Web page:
- Associated Press - Wednesday, December 17, 2014

NEW YORK (AP) - After touring New York City’s troubled Rikers Island jail complex for the first time since taking office, Mayor Bill de Blasio on Wednesday announced the end of the longstanding practice of putting 16- and 17-year-old inmates who break jailhouse rules in solitary confinement.

De Blasio made the announcement while speaking to reporters in the chapel of the Rikers facility that houses young inmates - the same facility at the center of a scathing Department of Justice report that found teenage inmates were too often placed in 23-hour confinement and beaten by jail guards.

Instead of isolation, young inmates who break jailhouse rules will now be sent to two new units where they’ll receive a range of services from one-on-one therapy to programming that teaches decision making, de Blasio said.

“We know some people come here from very tough circumstances. We know people come here who have made mistakes, in many cases very dire mistakes,” the mayor said. “But our job is not to write them off - it is to see if we can bring them back.”

There were 91 adolescents in solitary on Jan. 1, the day de Blasio took office, and they were all moved out of solitary by Dec. 4, the mayor said.



New York’s jail system, the nation’s second largest, has come under increased scrutiny this year after The Associated Press first reported the horrific deaths of two seriously mentally ill inmates and other problems at Rikers.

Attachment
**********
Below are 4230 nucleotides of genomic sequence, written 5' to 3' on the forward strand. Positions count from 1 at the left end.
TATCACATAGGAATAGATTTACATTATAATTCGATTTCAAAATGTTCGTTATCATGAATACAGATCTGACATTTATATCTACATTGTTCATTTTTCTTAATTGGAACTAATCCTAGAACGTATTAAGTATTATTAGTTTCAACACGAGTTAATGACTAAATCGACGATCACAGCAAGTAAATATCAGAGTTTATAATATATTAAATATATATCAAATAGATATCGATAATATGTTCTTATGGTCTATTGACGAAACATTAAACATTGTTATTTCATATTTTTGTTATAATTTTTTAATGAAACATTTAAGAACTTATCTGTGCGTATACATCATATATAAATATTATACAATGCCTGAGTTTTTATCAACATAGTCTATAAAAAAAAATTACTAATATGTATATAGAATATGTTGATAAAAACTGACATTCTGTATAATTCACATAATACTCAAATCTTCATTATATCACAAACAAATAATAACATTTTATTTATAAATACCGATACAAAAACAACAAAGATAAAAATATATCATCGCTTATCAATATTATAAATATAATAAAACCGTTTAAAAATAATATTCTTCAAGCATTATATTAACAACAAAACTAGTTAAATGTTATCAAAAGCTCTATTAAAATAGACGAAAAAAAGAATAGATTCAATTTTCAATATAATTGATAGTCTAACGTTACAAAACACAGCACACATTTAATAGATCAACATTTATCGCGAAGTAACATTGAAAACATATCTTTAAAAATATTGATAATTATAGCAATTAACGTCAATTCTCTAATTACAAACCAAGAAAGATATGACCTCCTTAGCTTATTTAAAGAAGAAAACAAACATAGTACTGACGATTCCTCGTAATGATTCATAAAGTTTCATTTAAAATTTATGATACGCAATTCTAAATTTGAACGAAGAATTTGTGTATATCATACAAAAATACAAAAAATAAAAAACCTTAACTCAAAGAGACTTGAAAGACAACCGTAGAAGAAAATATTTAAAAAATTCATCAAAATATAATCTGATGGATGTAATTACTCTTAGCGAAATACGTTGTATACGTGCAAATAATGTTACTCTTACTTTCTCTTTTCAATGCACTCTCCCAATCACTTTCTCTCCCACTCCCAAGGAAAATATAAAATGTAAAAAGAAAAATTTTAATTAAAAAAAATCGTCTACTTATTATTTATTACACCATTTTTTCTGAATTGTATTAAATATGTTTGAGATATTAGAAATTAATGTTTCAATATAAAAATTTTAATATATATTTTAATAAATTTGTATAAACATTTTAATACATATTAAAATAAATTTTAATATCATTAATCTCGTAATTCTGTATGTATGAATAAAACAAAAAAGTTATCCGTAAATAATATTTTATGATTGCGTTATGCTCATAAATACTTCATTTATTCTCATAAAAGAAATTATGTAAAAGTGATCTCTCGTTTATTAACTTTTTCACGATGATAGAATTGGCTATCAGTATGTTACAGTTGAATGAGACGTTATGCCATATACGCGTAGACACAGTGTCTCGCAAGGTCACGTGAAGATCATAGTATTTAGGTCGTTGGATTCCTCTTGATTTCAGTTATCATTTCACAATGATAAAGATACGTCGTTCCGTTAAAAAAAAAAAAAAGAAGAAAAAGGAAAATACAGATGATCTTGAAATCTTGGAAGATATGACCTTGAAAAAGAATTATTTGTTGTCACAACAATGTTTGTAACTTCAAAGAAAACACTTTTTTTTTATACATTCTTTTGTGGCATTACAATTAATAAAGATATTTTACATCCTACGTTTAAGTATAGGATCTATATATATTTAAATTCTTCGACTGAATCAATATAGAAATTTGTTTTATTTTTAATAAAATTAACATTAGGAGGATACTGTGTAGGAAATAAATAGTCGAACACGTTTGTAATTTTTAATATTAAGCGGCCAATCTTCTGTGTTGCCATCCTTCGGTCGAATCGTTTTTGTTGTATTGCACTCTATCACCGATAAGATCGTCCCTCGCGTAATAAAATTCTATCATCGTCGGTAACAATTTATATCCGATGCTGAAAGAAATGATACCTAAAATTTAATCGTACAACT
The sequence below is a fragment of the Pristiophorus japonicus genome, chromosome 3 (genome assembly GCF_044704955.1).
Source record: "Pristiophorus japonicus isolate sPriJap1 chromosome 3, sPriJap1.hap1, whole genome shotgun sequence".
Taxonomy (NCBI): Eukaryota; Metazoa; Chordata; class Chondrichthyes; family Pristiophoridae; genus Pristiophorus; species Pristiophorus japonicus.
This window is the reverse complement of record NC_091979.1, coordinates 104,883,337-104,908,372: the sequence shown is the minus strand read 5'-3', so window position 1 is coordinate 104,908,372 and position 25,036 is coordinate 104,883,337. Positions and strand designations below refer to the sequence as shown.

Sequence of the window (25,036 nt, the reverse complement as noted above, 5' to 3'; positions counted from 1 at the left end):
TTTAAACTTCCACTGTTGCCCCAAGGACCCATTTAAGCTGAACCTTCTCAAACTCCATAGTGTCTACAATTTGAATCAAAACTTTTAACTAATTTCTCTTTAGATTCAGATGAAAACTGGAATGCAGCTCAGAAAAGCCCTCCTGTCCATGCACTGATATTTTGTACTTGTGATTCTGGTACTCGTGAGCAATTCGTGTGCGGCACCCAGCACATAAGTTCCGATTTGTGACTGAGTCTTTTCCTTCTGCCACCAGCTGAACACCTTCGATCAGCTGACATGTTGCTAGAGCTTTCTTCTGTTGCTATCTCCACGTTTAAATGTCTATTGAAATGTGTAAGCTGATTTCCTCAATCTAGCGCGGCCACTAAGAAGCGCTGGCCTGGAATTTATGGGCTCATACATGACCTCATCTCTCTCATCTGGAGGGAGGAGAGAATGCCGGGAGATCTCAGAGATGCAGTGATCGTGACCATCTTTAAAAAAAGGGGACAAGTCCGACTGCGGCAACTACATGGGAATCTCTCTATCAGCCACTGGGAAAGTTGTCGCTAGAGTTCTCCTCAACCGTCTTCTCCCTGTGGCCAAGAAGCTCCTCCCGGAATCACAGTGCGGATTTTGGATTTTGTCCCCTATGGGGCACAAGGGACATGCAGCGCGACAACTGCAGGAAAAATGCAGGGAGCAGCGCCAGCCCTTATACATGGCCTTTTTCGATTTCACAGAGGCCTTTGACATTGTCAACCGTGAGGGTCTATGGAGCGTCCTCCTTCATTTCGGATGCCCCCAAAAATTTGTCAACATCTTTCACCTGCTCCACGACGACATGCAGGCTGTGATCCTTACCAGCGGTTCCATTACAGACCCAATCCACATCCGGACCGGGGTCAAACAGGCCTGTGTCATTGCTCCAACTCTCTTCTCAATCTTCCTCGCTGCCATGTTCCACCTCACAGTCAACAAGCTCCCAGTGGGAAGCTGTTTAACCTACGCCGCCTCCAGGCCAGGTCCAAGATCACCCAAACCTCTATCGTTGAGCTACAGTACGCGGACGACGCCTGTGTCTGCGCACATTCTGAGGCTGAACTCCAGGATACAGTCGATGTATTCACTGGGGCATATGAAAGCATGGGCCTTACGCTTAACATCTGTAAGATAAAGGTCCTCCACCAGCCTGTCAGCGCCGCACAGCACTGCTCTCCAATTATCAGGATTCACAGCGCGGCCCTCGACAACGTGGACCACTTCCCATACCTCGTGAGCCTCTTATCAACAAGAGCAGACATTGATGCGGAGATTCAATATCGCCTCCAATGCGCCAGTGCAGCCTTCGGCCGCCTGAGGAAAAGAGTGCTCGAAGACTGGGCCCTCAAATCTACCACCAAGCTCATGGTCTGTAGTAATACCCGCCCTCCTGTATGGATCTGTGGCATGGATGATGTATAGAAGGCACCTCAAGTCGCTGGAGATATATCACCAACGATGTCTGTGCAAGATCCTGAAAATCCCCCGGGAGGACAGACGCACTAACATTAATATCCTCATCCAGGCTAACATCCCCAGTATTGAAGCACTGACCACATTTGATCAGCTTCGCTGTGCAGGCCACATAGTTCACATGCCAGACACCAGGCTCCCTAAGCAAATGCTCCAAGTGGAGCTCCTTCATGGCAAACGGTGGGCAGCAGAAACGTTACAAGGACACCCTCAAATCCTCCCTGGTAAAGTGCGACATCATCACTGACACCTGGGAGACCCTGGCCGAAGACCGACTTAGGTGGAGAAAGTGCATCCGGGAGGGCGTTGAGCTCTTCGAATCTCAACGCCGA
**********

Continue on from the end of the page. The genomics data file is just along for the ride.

The city is still negotiating with federal prosecutors following their August review of conditions for adolescent inmates at the Robert N. Davoren Complex, which included 18-year-olds, Commissioner Joseph Ponte said. There are dozens of 18-year-old inmates at Rikers, who are no longer grouped with 16- and 17-year-old inmates, still serving time in solitary confinement in other jail facilities.

De Blasio’s tour was the first time he had been to Rikers since the 1980s when he was in a fellowship program during the administration of Mayor Ed Koch, he said.

He greeted correction officers and visited with six young inmates wearing brown jumpsuits, including a 17-year-old who spent 110 days in punitive segregation and owed 166 more days before entering the second-chance housing program where he’s now showing progress, the mayor said.

“I talked to this young man and it’s clear he’s had his problems, he’s had his troubles, but being given this chance fully registered with him,” de Blasio said. “If he wants to turn his life around, this is the chance to do it: That means no violence.”

The mayor also visited the largest Rikers facility, the 2,300-bed Anna M. Kross Center, where many of the most seriously mentally ill inmates are held. The mentally ill now account for about 40 percent of the roughly 11,000 daily New York inmates.

Ponte said he was working facility by facility to implement reforms and teach officers the new approach to handling young inmates, which has required “many one-on-ones with staff to convince them that we probably can find a better way of doing business,” he said.

“We know it works, we know we have staff willing to participate, we know we have the resources,” he said. “All we need now is the time to process these changes.”

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